CV🦠News, Week of December 7, 2020 – The Village Doctor

Blog

CV🦠News, Week of December 7, 2020

 

December greetings, TVD friends,

“Happy Holidays” feels a little early, but true nonetheless! And I want to emphasize the “Happy” as the holidays can be difficult time. If there was a time to “reach out and (not physically!) touch someone”, this is it (sorry, showing my age, see this 1979 TV commercial). But seriously, reach out and give your family, friends and loved ones a (video) call.

The other “Happy” is the recent news regarding COVID-19 vaccine. Much has been written about the remarkable pace of vaccine development, and the first doses of the Pfizer vaccine are coming, to front line health care workers, as early as next week. During this week’s newly resurrected weekly Emergency Medicine COVID Town Hall we learned that Stanford will be administering their first 1000 doses to the emergency medicine team on December 18th. The Village Doctor has already signed up with the California Department of Public Health (CA DPH) to be “COVIDReadi”, and is working with our physician colleagues and the local health department to stay current on this historical vaccine rollout.

There was also news at this same Town Hall regarding upcoming difficult times. Stanford is seeing a sharp rise in patients hospitalized with COVID-19, with 14 patients in their ICU and separately 37 in the hospital. The demand for COVID-19 testing is overwhelming, and their positive test rate is a concerning 17.5%.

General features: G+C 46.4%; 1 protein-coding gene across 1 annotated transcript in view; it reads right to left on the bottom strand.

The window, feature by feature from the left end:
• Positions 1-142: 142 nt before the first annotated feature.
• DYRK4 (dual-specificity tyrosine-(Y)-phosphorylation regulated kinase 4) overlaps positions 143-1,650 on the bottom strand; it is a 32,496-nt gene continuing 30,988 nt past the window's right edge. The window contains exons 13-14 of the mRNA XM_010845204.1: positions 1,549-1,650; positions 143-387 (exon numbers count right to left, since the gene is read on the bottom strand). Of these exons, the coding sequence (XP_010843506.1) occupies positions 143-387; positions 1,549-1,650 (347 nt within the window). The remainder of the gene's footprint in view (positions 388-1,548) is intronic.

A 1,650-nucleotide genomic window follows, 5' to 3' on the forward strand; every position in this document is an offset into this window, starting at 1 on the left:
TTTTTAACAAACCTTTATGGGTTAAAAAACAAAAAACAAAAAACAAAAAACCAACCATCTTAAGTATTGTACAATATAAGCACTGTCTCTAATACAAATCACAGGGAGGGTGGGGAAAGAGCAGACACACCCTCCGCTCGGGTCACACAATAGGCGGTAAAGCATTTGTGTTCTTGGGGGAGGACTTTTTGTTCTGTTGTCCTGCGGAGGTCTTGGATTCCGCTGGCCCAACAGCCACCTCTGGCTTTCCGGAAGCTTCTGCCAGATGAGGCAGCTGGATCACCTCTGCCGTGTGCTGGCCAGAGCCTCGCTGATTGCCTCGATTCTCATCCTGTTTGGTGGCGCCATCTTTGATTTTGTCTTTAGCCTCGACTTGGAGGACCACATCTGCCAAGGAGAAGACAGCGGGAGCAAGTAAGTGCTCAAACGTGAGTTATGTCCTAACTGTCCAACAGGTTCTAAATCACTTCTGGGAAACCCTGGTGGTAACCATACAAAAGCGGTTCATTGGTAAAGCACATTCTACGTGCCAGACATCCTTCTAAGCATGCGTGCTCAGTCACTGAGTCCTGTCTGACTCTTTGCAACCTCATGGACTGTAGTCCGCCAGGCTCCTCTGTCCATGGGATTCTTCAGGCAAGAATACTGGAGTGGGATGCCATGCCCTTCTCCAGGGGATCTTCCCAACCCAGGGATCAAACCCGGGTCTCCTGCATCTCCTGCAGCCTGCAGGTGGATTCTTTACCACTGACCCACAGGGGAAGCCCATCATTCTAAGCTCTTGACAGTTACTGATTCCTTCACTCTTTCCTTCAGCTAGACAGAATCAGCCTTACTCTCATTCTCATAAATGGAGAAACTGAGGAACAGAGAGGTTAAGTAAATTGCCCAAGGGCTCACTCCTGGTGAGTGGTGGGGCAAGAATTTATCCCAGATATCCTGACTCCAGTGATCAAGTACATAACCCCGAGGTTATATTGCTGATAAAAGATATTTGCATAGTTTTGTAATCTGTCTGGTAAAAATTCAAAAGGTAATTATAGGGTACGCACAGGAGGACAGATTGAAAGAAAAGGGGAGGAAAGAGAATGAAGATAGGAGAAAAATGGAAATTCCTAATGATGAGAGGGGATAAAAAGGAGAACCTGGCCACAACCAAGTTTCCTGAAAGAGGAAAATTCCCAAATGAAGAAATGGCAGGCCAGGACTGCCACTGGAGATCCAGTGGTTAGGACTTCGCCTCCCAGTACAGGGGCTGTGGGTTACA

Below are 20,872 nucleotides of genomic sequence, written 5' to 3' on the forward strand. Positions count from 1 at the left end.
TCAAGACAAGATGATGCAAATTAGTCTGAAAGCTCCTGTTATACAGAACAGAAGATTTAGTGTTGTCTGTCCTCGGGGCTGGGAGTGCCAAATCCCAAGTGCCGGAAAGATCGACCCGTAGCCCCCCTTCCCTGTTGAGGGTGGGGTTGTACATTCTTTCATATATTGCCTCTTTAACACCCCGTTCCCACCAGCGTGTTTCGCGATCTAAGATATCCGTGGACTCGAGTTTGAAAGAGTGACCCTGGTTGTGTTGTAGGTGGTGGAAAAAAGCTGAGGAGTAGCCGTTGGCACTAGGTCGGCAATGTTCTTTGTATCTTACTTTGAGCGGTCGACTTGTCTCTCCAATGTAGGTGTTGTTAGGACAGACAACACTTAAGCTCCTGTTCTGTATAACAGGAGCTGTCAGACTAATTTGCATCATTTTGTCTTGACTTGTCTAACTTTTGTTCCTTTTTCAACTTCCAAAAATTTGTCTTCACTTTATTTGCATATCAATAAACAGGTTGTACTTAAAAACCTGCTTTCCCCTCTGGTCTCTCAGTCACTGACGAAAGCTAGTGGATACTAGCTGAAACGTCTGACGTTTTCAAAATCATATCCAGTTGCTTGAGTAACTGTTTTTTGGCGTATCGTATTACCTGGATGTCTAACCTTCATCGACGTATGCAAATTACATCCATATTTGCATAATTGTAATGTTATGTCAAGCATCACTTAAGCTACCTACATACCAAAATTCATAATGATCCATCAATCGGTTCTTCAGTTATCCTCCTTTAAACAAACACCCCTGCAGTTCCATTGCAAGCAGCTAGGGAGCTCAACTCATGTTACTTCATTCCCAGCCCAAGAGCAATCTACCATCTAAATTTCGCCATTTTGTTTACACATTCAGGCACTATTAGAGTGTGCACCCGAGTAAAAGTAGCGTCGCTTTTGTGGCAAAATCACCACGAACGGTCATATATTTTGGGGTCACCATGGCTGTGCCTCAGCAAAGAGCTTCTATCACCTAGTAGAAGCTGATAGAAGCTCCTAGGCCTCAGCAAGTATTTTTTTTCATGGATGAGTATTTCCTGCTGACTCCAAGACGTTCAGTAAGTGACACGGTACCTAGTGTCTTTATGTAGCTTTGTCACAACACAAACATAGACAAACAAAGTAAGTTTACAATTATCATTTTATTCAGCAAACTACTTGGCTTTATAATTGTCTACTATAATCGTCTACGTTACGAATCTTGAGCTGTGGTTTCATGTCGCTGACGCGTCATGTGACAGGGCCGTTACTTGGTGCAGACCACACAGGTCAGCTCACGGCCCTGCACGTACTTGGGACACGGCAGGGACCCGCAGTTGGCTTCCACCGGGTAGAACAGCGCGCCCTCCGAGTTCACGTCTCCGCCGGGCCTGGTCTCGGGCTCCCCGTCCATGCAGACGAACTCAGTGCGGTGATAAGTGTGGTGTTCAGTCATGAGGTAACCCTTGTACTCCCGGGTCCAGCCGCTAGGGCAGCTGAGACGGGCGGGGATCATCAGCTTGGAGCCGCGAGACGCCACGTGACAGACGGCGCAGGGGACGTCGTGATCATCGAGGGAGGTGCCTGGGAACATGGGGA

Regional Hospitalizations

All to say, please continue to do all that you can to limit the spread of COVID-19. Please respectfully social distance, limit gatherings to your “bubble”, wear a mask. Together we can protect our frontline health care workers. There is (vaccine) light at the end of the tunnel.

The Village Doctor is continuing to evaluate patient visits to the office on a case by case basis, but we are very much still there for you all via phone and Zoom. #telehealth! Those 1979 executives at AT&T would be amazed…

Be well, be safe, and Happy Holidays!

Eric Weiss, MD, Dec 7, 2020

NOTE: CV🦠News is a labor of love. If you enjoy reading this, please share widely! Was this forwarded to you by a friend? Please subscribe here.

 

NJew generation of Covid antibody test

On  November 25, 2020, Mount Sinai along with  Kantaro Biosciences received FDA approval for EUA for it’s new SARS-CoV-2 IgG antibody test kit called  COVID-SeroKlir.